Job security, it’s a quality almost everyone keeps in mind when looking for employment. Well, to all the hopeful future NHL coaches out there, if you want job security look no further than Boston. That is, if the Bruins ever pry head coach Claude Julien out from behind the bench. If you were to ask most Bruins fans, Claude Julien’s tenure with the team has been a success.
He won Boston’s first Stanley Cup in thirty-nine years, lead the team to another Stanley Cup final two seasons later, and has a Bruins career record of 515-284-94. Claude Julien is the longest tenured head coach in Boston Bruins history. Unfortunately, all great reigns must come to an end, and Julien’s ended about 10 months ago with a pathetic five-goal loss to the Ottawa Senators when a win would’ve clinched a playoff spot. After two springs devoid of hockey in Boston, the Bruins are in jeopardy of suffering the same fate this season. It is patently obvious that although the players are largely to blame, Claude Julien’s voice no longer resonates with the team and the Bruins need to replace him.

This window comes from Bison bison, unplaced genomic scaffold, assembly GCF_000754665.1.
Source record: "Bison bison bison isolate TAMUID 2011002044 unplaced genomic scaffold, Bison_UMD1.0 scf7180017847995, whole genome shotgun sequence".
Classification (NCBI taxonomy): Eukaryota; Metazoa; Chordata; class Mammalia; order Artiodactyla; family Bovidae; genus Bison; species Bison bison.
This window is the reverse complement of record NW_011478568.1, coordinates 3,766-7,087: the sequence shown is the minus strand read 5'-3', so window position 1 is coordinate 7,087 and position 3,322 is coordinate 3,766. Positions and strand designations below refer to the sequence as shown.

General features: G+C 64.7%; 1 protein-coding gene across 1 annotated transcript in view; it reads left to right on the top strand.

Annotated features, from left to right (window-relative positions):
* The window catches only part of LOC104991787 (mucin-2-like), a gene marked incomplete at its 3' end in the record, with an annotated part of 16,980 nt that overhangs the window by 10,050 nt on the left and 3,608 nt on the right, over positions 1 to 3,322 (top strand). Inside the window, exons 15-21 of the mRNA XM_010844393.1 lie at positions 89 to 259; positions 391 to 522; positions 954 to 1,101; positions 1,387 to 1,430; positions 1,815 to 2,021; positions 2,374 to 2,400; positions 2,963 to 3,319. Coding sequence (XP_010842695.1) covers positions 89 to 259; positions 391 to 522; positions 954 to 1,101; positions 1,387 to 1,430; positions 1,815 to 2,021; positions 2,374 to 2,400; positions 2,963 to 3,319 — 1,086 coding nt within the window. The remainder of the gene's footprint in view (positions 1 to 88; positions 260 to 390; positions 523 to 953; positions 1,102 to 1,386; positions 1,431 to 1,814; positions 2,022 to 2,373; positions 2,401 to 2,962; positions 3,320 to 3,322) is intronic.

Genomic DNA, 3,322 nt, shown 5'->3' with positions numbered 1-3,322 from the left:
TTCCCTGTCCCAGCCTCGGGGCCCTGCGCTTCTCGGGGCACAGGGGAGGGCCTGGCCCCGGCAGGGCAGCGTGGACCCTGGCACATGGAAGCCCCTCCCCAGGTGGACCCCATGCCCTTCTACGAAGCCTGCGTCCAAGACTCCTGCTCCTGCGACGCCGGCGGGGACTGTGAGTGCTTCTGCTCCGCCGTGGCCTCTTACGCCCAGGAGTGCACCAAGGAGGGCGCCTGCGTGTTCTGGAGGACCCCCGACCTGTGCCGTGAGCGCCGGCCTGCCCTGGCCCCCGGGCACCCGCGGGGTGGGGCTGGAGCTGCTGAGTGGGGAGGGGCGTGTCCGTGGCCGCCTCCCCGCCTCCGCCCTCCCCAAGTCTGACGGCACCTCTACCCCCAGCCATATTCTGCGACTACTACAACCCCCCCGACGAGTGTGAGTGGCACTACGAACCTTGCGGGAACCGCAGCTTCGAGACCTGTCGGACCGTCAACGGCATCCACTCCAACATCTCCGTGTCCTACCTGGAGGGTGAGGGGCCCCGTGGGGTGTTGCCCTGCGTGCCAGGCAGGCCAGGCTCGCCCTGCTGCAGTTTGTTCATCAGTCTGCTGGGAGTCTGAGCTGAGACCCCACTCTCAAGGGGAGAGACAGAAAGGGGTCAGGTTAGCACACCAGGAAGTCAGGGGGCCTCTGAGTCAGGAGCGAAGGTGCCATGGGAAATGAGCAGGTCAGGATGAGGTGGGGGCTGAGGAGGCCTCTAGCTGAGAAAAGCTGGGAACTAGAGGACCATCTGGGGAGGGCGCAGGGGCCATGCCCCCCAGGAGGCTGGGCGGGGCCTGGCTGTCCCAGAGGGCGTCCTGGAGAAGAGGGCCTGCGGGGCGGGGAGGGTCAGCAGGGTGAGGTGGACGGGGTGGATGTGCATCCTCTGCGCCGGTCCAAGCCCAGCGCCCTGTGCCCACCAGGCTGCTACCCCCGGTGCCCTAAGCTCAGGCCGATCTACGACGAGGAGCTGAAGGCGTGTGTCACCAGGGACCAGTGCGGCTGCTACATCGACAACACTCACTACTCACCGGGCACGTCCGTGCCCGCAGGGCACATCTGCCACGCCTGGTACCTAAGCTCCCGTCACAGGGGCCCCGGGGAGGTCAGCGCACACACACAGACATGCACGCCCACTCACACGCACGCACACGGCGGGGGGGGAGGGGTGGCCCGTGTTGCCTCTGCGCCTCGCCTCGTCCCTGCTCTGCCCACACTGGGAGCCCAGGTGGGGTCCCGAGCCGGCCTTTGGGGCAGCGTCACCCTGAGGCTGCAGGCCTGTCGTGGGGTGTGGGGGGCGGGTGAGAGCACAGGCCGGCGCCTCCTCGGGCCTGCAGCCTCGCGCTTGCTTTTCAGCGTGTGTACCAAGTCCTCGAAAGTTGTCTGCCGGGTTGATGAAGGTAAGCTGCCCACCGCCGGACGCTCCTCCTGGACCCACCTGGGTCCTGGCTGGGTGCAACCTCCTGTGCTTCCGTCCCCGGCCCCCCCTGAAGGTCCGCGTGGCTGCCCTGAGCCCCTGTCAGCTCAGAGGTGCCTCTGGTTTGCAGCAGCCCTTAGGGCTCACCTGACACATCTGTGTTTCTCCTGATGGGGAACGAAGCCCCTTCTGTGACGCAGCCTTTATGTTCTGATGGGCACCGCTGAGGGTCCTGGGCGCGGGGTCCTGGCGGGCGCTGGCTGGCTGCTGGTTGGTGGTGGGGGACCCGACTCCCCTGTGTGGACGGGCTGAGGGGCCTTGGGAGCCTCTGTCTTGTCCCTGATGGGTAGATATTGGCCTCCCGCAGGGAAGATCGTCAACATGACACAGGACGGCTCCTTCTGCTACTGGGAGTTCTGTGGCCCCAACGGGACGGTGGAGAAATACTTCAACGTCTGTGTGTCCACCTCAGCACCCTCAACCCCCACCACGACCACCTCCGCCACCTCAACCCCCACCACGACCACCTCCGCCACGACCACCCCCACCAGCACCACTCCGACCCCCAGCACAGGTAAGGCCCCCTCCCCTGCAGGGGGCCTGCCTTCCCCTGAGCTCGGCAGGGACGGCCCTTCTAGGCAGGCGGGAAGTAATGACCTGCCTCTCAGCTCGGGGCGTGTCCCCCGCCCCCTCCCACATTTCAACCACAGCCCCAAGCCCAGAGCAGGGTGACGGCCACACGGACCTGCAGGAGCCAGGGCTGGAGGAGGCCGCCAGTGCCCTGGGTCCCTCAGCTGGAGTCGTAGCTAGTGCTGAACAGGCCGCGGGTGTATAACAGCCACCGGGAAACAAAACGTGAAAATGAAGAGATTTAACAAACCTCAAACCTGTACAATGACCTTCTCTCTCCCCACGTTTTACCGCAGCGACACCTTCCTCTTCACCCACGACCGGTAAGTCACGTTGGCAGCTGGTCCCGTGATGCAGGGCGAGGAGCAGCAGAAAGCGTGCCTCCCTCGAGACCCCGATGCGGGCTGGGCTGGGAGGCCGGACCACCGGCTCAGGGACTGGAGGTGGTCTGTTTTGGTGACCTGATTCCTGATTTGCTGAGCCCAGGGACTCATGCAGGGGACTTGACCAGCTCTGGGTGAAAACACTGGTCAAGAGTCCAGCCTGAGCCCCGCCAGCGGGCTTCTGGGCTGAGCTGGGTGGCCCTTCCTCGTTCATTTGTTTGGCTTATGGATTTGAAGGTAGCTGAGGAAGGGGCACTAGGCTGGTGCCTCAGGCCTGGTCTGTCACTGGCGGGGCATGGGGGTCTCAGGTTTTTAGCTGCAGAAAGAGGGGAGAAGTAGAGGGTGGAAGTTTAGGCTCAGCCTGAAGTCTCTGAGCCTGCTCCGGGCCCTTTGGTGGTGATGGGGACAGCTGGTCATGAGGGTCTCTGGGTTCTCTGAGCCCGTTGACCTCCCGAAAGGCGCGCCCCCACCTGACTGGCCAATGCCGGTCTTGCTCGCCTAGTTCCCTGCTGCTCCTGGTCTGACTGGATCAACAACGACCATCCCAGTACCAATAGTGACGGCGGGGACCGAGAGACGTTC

When I mentioned job security, I did it with a purpose. Claude Julien has enjoyed unrivaled job security in a league where Stanley Cup winning coaches fall like dominoes. In recent NHL history, four men have coached their teams for five years or more and won a Stanley Cup. None of them lasted following more than two seasons of missing the playoffs and most lost their jobs much sooner. Most recently, Dan Bylsma, formerly the coach of the Pittsburgh Penguins, who won a Stanley Cup with the team in 2009, lost his job after losing in the second round of the 2013-2014 playoffs. Granted, the Penguins were stacked with talented players like Sidney Crosby, Evgeni Malkin, and Chris Letang and clearly underachieved. However, the Bruins also have a strong core of players, one that could benefit from a change in leadership, much like the Penguins did, winning the Stanley Cup under a new coach last year. Randy Carlyle coached the Anaheim Ducks to their first Stanley Cup in 2006-2007. During his seven seasons as the Ducks head coach, he missed the playoffs only one time. They fired him 24 games into his seventh season after the team started 7-13-4. Both Peter Laviolette and John Tortorella also won their franchise’s first Stanley Cups and were fired after missing the playoffs once after their Stanley Cup winning season. By comparison, the Bruins under Julien have missed the playoffs for two straight seasons and are flirting with their third season on the outside, looking in. Additionally, during the last season they did make the playoffs, the team won the President’s trophy for the league’s best regular season record, only to lose in the 2nd round of the playoffs to the rival Montreal Canadians. Some GMs and owners would consider this alone a fireable offense. In fact, after the 1991-1992 season, then-Bruins coach Rick Bowness swept the Canadians in the second round of the playoffs, only to lose in the conference finals. The Bruins fired him barely two weeks after their elimination.